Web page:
Passover: A Crash Course

Nothing better for this Throwback Thursday than my first Passover post from 2009. L'chaim!
For years I’ve harbored a curiosity about Judaism. It all started with a friend at summer camp who told me that Bat Mitzvah was all about mozzarella sticks and presents.
Twenty years later, the world’s 12th largest religion still captures my attention. Blessed with an invitation from one of my best friends Mira, I was going to Passover dinner to find out what it’s all about.
Like Christians around Easter and Muslims during Ramadan, Passover is that yearly holiday when many wayward Jews find religion. One day it’s bacon egg and cheese sandwiches and the next it’s full on kosher. Kosher law is very complex with many nuances, but here are the big take aways- no pork, no shellfish, meat and dairy cannot be eaten together, and leavened breads are forbidden during Passover which is why matzo is so important.

The purpose of Passover is to re-tell the story of the Jewish exodus from slavery. For some quick history framework, I suggest watching The Prince of Egypt.
The Seder, or storytelling ritual, takes about hour and traditionally begins at sundown . Families with children often use props to keep their attention which explains the yellow plastic locust I found buried in my afro. Adults are obligated to drink four glasses of wine throughout the Seder. The significance of each glass varies depending on who you ask, but I’m sure you can imagine how else wine might come in handy at this large scale family function where singing together is a requirement.

After suffering through nine of the ten plagues, crossing the Dead Sea, singing a few songs, saying some prayers, mumbling a bit of Hebrew, sampling the bitter herb, drinking symbolic tears, breaking the matzo and making charoset sandwiches, dinner began.

Gefilte fish is probably the most frightening Jewish food. It’s white, dense, and taste like a blend of fish food and maple syrup, without a doubt an acquired taste. The brisket on the other hand was served in a rich sauce, it was salty, tender, and my hands down favorite. We also had two types of kugal which was like a potato noodle casserole and tzimmes which was a blend of sweet potatoes, carrots, potatoes, onions and prunes.

Passover is about family. My favorite moment was when the fathers recited a blessing while resting palms on their children’s heads. For two weeks Mira’s grandmother made lists, cooked and prepared. She also
allowed people to drink red wine over her white carpet, which is simply love encapsulated. There was bickering and kisses, the requisite bitter teenager and the over protective Mom. And in the air there was that overwhelming sense of security that comes with being around people who look just like you and love you despite your faults.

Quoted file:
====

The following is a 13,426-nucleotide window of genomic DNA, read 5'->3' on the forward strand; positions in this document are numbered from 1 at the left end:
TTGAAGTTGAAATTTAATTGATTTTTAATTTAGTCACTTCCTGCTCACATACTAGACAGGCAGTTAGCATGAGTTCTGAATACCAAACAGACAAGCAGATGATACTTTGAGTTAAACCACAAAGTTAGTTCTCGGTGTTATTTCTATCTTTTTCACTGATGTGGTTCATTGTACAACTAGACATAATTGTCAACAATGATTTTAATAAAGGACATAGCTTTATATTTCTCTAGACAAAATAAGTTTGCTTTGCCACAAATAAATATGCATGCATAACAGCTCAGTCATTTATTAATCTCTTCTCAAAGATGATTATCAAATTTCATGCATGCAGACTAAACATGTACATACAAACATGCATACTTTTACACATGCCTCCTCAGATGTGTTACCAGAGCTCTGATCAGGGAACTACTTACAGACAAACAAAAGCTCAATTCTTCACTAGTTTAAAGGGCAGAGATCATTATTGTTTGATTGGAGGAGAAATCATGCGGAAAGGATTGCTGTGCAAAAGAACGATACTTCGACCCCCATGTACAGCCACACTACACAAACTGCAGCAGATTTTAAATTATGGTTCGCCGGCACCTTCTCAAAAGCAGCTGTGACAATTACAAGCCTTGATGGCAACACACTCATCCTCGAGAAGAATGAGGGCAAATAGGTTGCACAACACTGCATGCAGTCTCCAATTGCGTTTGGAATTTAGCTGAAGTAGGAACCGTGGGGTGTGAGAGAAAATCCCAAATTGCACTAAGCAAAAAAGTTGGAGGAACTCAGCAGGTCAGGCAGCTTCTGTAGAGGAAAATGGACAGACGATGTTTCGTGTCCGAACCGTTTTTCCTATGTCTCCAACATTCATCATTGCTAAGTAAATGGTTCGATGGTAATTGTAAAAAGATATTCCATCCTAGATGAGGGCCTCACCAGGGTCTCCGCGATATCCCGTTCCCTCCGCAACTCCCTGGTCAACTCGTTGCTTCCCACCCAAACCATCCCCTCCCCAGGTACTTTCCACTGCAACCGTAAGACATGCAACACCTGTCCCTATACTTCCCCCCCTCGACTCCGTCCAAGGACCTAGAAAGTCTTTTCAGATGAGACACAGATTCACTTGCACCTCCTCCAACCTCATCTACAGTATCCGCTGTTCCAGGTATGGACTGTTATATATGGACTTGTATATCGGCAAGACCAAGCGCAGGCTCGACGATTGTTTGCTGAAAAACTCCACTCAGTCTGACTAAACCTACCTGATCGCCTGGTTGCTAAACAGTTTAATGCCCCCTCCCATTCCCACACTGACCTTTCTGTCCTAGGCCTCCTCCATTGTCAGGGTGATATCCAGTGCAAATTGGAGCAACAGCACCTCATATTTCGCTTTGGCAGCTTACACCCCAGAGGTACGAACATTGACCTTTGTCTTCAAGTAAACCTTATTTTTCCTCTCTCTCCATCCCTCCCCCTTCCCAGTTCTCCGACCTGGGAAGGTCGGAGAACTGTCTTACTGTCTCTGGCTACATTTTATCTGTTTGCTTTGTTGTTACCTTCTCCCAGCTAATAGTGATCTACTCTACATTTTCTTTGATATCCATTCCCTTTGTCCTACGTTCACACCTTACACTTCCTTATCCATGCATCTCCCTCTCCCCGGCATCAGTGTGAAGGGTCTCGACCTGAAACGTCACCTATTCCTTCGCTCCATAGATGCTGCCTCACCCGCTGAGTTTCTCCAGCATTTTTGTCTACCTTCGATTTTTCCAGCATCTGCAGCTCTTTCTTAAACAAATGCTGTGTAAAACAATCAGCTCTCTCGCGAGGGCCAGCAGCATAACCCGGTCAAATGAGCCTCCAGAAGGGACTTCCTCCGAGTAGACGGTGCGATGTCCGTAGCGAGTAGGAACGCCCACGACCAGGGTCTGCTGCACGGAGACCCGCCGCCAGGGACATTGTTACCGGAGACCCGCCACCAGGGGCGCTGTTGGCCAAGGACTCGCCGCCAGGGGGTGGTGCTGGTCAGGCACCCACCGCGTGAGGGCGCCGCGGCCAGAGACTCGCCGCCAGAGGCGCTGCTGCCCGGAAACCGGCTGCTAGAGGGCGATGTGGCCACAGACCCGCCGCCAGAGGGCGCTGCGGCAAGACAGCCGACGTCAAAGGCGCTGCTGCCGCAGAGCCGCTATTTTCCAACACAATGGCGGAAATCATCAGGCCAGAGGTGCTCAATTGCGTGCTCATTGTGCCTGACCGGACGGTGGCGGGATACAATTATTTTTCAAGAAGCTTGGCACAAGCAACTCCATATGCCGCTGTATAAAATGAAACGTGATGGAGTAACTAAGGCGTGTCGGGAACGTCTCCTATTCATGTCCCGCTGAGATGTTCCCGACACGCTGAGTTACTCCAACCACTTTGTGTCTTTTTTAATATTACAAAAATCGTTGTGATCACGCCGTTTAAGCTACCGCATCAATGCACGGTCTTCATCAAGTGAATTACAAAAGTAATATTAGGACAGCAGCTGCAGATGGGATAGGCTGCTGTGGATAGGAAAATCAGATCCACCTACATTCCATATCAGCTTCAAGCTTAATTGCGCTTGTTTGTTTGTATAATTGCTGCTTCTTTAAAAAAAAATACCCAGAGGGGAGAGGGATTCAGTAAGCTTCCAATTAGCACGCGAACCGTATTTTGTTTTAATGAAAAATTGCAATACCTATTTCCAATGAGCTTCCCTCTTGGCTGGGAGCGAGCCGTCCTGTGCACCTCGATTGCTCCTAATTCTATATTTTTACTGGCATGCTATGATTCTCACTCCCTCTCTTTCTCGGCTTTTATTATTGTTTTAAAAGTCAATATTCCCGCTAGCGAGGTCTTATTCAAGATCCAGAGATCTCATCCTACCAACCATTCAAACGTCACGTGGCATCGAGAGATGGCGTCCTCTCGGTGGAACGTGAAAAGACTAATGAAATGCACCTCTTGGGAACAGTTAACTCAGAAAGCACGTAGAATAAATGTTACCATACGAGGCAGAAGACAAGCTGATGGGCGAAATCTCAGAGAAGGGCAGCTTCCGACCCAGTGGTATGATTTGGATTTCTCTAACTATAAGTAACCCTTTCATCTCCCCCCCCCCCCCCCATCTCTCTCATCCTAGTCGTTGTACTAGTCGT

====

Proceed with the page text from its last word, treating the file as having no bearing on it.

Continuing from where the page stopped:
So that’s Passover at a glance, but I would love for some of you Jews out there to add some color. What does your family do? Please tell us about your ridiculous aunt or obnoxious uncle.
Passover is about telling your story, so let’s hear it.


  1. Interesting take, Devon. I always like hearing what it looks like from the perspective of of someone for whom it's a completely new experience.

    Your experience is somewhat similar to my family's seders. Growing up, we would often go to visit my grandparents, who were orthodox Jews, and the seder involved more Hebrew mumbling and waiting around (as I was one of the children who needed to be entertained). But now we tend to focus more on the singing and the food.

    And for the reasons you cited (the family gathering, not the gefilte fish), it is always one of my favorite holidays every year.

  2. Devon,

    I love your depiction of the Seder experience, especially the part about finding a diversionary toy in the fro!

    Growing up in an orthodox environment I can appreciate the grandmother who cooks brisket for weeks, makes lists and kvells over her grandchildren! The Seders in our home have grown to be shorter and more animated over the years, mainly geared towards holding the six grandchildren's attention. My father leads the Seder with animated expressions and my mom encourages the kids to sing Pesach songs they learned in Hebrew school. The kids begrudgingly sing with a bit of encouragement and an embarrassed look on their little faces while my mom belts out the operatic version of Dayenu!

    For all of the chaos of a large family gathering and the reasons you love Passover I too love Passover. One of the most amazing things about Jewish tradition is that it is centered around the Jewish home, tradition and most important family! I love your willingness to learn about other cultures, keep on learning and writing for us!

  3. Devon, you are right on, Passover is about family. You are also right that Gefilte fish is probably the most frightening Jewish food! Thank G-d for the delicious kugal options and matza ball soup!
    Separately, I think that you're genuine interest in Judaism is really something. I really enjoying reading your fresh take on the Passover traditions. It's always good to brush up on that considering this year I was not able to be with my family on the West Coast and took part in a very abridged sedar of two - just me and my boyfriend :)